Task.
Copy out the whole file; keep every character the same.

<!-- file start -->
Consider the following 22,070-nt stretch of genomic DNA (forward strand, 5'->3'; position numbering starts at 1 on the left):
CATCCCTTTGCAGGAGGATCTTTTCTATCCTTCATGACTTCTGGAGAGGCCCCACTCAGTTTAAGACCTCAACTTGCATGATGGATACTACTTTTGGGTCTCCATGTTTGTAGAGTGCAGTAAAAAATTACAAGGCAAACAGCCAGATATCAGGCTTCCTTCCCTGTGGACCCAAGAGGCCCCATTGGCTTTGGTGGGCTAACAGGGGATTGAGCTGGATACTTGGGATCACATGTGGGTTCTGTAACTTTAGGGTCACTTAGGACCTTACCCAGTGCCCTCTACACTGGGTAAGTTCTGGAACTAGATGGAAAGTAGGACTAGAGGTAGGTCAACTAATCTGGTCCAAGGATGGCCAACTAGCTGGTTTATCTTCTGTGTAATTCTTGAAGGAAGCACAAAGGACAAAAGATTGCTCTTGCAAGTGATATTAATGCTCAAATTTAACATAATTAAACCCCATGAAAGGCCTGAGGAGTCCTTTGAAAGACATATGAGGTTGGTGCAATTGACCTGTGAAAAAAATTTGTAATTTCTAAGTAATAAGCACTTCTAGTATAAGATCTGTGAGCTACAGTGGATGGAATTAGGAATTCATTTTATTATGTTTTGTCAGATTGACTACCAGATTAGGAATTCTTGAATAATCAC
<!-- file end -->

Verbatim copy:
Consider the following 22,070-nt stretch of genomic DNA (forward strand, 5'->3'; position numbering starts at 1 on the left):
CATCCCTTTGCAGGAGGATCTTTTCTATCCTTCATGACTTCTGGAGAGGCCCCACTCAGTTTAAGACCTCAACTTGCATGATGGATACTACTTTTGGGTCTCCATGTTTGTAGAGTGCAGTAAAAAATTACAAGGCAAACAGCCAGATATCAGGCTTCCTTCCCTGTGGACCCAAGAGGCCCCATTGGCTTTGGTGGGCTAACAGGGGATTGAGCTGGATACTTGGGATCACATGTGGGTTCTGTAACTTTAGGGTCACTTAGGACCTTACCCAGTGCCCTCTACACTGGGTAAGTTCTGGAACTAGATGGAAAGTAGGACTAGAGGTAGGTCAACTAATCTGGTCCAAGGATGGCCAACTAGCTGGTTTATCTTCTGTGTAATTCTTGAAGGAAGCACAAAGGACAAAAGATTGCTCTTGCAAGTGATATTAATGCTCAAATTTAACATAATTAAACCCCATGAAAGGCCTGAGGAGTCCTTTGAAAGACATATGAGGTTGGTGCAATTGACCTGTGAAAAAAATTTGTAATTTCTAAGTAATAAGCACTTCTAGTATAAGATCTGTGAGCTACAGTGGATGGAATTAGGAATTCATTTTATTATGTTTTGTCAGATTGACTACCAGATTAGGAATTCTTGAATAATCAC